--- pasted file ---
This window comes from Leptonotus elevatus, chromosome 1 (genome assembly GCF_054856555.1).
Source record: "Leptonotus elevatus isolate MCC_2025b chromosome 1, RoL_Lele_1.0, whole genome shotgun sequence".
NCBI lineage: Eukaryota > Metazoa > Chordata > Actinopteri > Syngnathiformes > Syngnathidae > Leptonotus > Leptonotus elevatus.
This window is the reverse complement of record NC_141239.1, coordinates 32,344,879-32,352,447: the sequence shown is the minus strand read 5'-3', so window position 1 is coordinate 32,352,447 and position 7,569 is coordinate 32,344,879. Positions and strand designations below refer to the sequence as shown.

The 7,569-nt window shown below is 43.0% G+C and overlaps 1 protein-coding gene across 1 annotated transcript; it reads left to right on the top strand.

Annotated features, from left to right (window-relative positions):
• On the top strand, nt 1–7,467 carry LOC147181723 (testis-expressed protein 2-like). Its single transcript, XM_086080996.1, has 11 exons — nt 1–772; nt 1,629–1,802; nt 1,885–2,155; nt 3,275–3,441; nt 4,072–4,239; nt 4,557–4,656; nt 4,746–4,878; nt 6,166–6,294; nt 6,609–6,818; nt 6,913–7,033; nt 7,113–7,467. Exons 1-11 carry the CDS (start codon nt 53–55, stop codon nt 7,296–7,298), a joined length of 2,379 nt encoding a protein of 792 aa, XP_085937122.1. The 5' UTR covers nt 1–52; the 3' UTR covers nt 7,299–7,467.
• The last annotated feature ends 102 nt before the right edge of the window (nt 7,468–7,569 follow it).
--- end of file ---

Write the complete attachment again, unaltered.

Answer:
This window comes from Leptonotus elevatus, chromosome 1 (genome assembly GCF_054856555.1).
Source record: "Leptonotus elevatus isolate MCC_2025b chromosome 1, RoL_Lele_1.0, whole genome shotgun sequence".
NCBI lineage: Eukaryota > Metazoa > Chordata > Actinopteri > Syngnathiformes > Syngnathidae > Leptonotus > Leptonotus elevatus.
This window is the reverse complement of record NC_141239.1, coordinates 32,344,879-32,352,447: the sequence shown is the minus strand read 5'-3', so window position 1 is coordinate 32,352,447 and position 7,569 is coordinate 32,344,879. Positions and strand designations below refer to the sequence as shown.

The 7,569-nt window shown below is 43.0% G+C and overlaps 1 protein-coding gene across 1 annotated transcript; it reads left to right on the top strand.

Annotated features, from left to right (window-relative positions):
• On the top strand, nt 1–7,467 carry LOC147181723 (testis-expressed protein 2-like). Its single transcript, XM_086080996.1, has 11 exons — nt 1–772; nt 1,629–1,802; nt 1,885–2,155; nt 3,275–3,441; nt 4,072–4,239; nt 4,557–4,656; nt 4,746–4,878; nt 6,166–6,294; nt 6,609–6,818; nt 6,913–7,033; nt 7,113–7,467. Exons 1-11 carry the CDS (start codon nt 53–55, stop codon nt 7,296–7,298), a joined length of 2,379 nt encoding a protein of 792 aa, XP_085937122.1. The 5' UTR covers nt 1–52; the 3' UTR covers nt 7,299–7,467.
• The last annotated feature ends 102 nt before the right edge of the window (nt 7,468–7,569 follow it).